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    I have just finished listening to "Prisoner of Birth" by Jeffery Archer.
    I have my recorder in the kitchen and listen while I am cooking. This book was so interesting that I cleaned out my pantry and baked two batches of cookies I hadn't intended to!
    I have always liked Archer's books. I won't give away the plot but it has a new twist.

  4. #4
    I just finished Annabel by Kathleen Winter. It was so, so, so good.

    Quick synopsis:
    In 1968, into the devastating, spare atmosphere of the remote coastal town of Labrador, Canada, a child is born: a baby who appears to be neither fully boy nor fully girl, but both at once. Only three people are privy to the secret—the baby’s parents, Jacinta and Treadway, and a trusted neighbor and midwife, Thomasina. Though Treadway makes the difficult decision to raise the child as a boy named Wayne, the women continue to quietly nurture the boy’s female side. And as Wayne grows into adulthood within the hyper-masculine hunting society of his father, his shadow-self, a girl he thinks of as “Annabel,” is never entirely extinguished.

    The thing I think I loved the most about it was it was so relatable. It was, at it's heart, a tale of a kid growing up in a town a little too small and needing to find their place in the world. Of course the medical side of it complicates things, but I really felt that it was secondary to the story.

    I've just started At Home by Bill Bryson. I am such a history nerd, so it's right up my alley. He jumps around a bit from time period to time period, but so far I really like it. I'm glad too, since it was my pick for book club and I'm always terrified I'll pick something awful.

  5. #5
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    Aug 2001
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    Northern VA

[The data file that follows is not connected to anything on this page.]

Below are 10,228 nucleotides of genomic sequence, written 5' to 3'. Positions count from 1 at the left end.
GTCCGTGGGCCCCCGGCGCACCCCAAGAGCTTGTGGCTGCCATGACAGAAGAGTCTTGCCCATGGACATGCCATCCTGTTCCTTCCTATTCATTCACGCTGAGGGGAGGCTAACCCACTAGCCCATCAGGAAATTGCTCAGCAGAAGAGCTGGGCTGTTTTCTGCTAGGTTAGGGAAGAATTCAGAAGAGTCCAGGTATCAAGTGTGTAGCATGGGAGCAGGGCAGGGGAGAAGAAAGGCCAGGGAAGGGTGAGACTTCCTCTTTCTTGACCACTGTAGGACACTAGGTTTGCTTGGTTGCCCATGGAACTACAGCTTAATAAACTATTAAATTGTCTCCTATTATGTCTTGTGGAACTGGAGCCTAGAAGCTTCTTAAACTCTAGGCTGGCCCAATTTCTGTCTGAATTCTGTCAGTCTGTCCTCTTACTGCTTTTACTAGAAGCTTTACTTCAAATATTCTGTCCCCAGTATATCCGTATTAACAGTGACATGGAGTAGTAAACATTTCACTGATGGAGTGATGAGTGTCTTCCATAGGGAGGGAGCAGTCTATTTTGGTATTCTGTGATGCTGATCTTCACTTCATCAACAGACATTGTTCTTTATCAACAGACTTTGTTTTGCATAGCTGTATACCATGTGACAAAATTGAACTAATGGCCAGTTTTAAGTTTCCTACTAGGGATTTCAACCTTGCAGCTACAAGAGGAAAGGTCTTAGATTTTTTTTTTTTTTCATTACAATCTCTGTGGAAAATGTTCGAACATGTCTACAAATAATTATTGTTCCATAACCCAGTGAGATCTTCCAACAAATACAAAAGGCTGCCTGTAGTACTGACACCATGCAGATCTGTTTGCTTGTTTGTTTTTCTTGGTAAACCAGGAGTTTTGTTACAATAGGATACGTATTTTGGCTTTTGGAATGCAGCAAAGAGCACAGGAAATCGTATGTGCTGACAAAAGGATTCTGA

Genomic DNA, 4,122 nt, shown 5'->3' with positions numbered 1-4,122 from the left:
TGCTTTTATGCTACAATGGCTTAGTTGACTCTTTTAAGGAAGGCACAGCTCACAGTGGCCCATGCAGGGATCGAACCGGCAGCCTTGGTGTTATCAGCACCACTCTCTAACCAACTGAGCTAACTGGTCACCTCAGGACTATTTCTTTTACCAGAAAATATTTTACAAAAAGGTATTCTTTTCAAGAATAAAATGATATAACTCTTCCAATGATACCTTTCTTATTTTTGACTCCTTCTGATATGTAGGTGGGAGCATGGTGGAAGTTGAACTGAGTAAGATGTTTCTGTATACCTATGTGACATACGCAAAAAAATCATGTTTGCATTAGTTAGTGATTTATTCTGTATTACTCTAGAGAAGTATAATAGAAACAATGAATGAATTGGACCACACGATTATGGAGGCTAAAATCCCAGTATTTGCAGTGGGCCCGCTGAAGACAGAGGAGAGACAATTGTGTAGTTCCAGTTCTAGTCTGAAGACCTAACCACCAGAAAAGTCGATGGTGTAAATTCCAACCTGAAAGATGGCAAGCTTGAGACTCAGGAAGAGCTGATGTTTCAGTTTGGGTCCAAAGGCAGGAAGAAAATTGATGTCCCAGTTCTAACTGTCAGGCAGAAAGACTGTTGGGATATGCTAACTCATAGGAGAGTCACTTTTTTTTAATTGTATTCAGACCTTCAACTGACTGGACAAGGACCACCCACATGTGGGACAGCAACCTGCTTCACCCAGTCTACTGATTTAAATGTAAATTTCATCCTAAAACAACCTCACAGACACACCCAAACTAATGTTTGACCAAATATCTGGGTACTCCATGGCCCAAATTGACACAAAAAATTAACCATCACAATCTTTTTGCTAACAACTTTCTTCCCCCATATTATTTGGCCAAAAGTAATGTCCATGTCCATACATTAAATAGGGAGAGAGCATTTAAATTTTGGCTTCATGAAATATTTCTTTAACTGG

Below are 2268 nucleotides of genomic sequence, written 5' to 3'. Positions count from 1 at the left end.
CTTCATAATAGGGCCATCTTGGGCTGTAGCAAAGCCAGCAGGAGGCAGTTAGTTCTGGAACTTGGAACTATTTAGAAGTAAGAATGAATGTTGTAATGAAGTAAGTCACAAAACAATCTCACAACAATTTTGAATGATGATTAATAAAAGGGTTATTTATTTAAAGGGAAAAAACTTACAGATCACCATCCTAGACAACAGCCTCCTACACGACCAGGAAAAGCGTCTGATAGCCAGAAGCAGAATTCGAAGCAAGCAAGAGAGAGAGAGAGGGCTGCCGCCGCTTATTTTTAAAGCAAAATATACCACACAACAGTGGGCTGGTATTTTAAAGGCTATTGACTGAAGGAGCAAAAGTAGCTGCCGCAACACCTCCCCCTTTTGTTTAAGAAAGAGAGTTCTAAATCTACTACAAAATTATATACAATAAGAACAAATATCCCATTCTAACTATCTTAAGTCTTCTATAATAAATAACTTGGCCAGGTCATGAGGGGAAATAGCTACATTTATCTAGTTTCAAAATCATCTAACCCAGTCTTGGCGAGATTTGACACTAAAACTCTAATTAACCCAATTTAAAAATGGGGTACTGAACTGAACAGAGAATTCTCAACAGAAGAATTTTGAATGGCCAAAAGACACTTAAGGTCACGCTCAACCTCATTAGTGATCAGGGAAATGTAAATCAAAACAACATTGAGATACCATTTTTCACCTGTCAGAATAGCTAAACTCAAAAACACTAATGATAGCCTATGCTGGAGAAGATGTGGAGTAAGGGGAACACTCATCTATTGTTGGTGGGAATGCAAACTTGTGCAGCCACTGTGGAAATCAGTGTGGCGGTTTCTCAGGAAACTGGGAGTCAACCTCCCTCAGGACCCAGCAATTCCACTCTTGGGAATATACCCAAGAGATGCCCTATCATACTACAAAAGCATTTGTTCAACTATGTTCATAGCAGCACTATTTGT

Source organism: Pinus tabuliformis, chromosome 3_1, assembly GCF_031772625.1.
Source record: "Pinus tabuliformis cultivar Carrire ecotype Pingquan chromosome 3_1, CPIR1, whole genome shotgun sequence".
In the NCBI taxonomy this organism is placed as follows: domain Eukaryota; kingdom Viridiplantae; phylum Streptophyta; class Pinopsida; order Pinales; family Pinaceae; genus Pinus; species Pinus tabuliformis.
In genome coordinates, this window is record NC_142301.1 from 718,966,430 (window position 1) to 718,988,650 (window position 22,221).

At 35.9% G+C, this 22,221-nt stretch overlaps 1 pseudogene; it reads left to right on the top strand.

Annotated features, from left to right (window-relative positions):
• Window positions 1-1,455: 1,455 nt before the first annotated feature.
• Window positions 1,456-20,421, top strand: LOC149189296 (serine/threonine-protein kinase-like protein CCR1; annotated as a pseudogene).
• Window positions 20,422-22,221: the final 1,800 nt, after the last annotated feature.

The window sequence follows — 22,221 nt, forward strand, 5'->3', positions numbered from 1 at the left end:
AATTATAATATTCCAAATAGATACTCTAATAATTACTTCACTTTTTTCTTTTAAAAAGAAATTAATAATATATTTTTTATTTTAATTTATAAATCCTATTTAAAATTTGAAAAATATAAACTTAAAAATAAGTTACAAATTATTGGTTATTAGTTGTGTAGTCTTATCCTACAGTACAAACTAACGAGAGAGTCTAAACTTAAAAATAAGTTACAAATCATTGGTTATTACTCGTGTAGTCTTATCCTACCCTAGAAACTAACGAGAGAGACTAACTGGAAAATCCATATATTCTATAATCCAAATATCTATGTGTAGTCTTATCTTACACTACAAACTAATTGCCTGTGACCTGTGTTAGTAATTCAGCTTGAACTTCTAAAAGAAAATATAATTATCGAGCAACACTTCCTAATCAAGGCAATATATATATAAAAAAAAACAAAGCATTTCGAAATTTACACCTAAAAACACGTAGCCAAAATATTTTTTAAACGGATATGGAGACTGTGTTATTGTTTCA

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    Our March book club selection is The Alchemist by Paulo Coelho. I read it in a couple of days and absolutely loved it. So peaceful and spiritual. One reviewer compared it to the style of Kahlil Gibran, which I can see. I will be reading this book again, whenever I need encouragement on whatever path I am on.

    Needing to read more of Coelho's philosophy, I moved next to The Pilgrimage, which is based on his journey on the pilgrimage path of San Tiago in Spain. The story describes mystical practices of a branch of Christianity and his enlightenment. I thought it was fascinating.

    Next in my Kindle archives is Daniel Pink's Drive: The Surprising Truth About What Motivates Us. I've read about this book in other places, so I was curious about the theories of the role of internal forces in why we do what we do.
    Positive emotion trumps negative emotion every time. - Inception

  6. #6
    Wicked Bugs by Amy Stewart

    While I read this primarily for info to help w/ some projects for my work w/ the Extension Office - it’s a pretty captivating little book for anyone to delve into. Amy is a great garden writer w/ several wonderful books out there that are all winners IMHO. Here she uncovers and writes up short descriptions of over 100 of the worst bugs on the planet. She shares how they infest, infect and create havoc for both humans and animals. I was constantly reading snippets out to DH – who is now reading the entire thing. Truly wicked reading!

    The Most Dangerous Thing by Laura Lipman

    In the 1970’s, a group of 5 kids meet, play and grow up together until an event sends them on their separate paths into adulthood. Years later, the death of one of them brings them all together where the secret they have all held is revealed. Told in alternating chapters from the viewpoints of each child and their parents, it’s discovered that not only the kids were keeping secrets.

    This was interesting in that while mostly written in the third person – it also, at times, felt as if it was also first person. Hard for me to describe, but it held my interest and was a decent read. Since I also grew up in the 70’s it was funny to remember many of the references.